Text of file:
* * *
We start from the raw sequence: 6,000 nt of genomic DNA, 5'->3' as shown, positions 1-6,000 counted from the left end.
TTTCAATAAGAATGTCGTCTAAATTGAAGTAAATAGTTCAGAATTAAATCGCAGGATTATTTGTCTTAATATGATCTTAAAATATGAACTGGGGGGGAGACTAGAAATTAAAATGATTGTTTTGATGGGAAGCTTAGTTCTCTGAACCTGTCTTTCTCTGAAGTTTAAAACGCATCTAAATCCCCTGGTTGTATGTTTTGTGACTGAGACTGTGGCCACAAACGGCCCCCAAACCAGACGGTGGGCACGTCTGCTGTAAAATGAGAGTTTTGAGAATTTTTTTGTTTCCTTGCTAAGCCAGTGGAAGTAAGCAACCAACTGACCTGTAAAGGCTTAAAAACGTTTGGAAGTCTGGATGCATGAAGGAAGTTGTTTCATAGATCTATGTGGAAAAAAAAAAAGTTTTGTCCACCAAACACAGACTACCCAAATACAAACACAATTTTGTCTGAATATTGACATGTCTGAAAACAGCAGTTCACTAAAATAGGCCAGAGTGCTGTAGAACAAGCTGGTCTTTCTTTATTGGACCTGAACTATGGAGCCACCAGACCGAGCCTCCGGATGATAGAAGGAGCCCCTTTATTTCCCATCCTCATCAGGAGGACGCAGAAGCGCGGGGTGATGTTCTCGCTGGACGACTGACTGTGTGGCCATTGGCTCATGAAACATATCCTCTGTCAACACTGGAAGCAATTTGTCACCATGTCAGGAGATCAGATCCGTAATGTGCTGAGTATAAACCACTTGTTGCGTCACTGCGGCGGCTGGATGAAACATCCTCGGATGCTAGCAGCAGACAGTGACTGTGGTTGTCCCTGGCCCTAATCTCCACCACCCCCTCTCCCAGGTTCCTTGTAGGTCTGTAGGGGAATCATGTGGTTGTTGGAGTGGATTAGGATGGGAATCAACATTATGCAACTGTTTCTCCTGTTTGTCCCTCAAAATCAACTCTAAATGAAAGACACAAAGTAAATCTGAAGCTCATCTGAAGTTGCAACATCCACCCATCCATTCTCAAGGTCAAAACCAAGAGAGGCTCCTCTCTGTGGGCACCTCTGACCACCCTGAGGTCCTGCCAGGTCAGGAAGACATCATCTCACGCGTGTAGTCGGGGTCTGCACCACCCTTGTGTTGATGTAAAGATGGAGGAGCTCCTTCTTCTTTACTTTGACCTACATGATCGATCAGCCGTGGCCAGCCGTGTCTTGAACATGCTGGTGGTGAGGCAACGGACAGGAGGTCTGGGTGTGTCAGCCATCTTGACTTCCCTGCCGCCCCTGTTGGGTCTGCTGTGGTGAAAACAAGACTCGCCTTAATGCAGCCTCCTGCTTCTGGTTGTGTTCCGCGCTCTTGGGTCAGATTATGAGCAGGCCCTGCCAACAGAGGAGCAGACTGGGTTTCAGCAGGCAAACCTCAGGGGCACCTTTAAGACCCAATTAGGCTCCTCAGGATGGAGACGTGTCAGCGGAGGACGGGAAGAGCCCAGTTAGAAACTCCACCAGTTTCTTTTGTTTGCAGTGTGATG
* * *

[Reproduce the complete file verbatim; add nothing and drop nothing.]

We start from the raw sequence: 6,000 nt of genomic DNA, 5'->3' as shown, positions 1-6,000 counted from the left end.
TTTCAATAAGAATGTCGTCTAAATTGAAGTAAATAGTTCAGAATTAAATCGCAGGATTATTTGTCTTAATATGATCTTAAAATATGAACTGGGGGGGAGACTAGAAATTAAAATGATTGTTTTGATGGGAAGCTTAGTTCTCTGAACCTGTCTTTCTCTGAAGTTTAAAACGCATCTAAATCCCCTGGTTGTATGTTTTGTGACTGAGACTGTGGCCACAAACGGCCCCCAAACCAGACGGTGGGCACGTCTGCTGTAAAATGAGAGTTTTGAGAATTTTTTTGTTTCCTTGCTAAGCCAGTGGAAGTAAGCAACCAACTGACCTGTAAAGGCTTAAAAACGTTTGGAAGTCTGGATGCATGAAGGAAGTTGTTTCATAGATCTATGTGGAAAAAAAAAAAGTTTTGTCCACCAAACACAGACTACCCAAATACAAACACAATTTTGTCTGAATATTGACATGTCTGAAAACAGCAGTTCACTAAAATAGGCCAGAGTGCTGTAGAACAAGCTGGTCTTTCTTTATTGGACCTGAACTATGGAGCCACCAGACCGAGCCTCCGGATGATAGAAGGAGCCCCTTTATTTCCCATCCTCATCAGGAGGACGCAGAAGCGCGGGGTGATGTTCTCGCTGGACGACTGACTGTGTGGCCATTGGCTCATGAAACATATCCTCTGTCAACACTGGAAGCAATTTGTCACCATGTCAGGAGATCAGATCCGTAATGTGCTGAGTATAAACCACTTGTTGCGTCACTGCGGCGGCTGGATGAAACATCCTCGGATGCTAGCAGCAGACAGTGACTGTGGTTGTCCCTGGCCCTAATCTCCACCACCCCCTCTCCCAGGTTCCTTGTAGGTCTGTAGGGGAATCATGTGGTTGTTGGAGTGGATTAGGATGGGAATCAACATTATGCAACTGTTTCTCCTGTTTGTCCCTCAAAATCAACTCTAAATGAAAGACACAAAGTAAATCTGAAGCTCATCTGAAGTTGCAACATCCACCCATCCATTCTCAAGGTCAAAACCAAGAGAGGCTCCTCTCTGTGGGCACCTCTGACCACCCTGAGGTCCTGCCAGGTCAGGAAGACATCATCTCACGCGTGTAGTCGGGGTCTGCACCACCCTTGTGTTGATGTAAAGATGGAGGAGCTCCTTCTTCTTTACTTTGACCTACATGATCGATCAGCCGTGGCCAGCCGTGTCTTGAACATGCTGGTGGTGAGGCAACGGACAGGAGGTCTGGGTGTGTCAGCCATCTTGACTTCCCTGCCGCCCCTGTTGGGTCTGCTGTGGTGAAAACAAGACTCGCCTTAATGCAGCCTCCTGCTTCTGGTTGTGTTCCGCGCTCTTGGGTCAGATTATGAGCAGGCCCTGCCAACAGAGGAGCAGACTGGGTTTCAGCAGGCAAACCTCAGGGGCACCTTTAAGACCCAATTAGGCTCCTCAGGATGGAGACGTGTCAGCGGAGGACGGGAAGAGCCCAGTTAGAAACTCCACCAGTTTCTTTTGTTTGCAGTGTGATG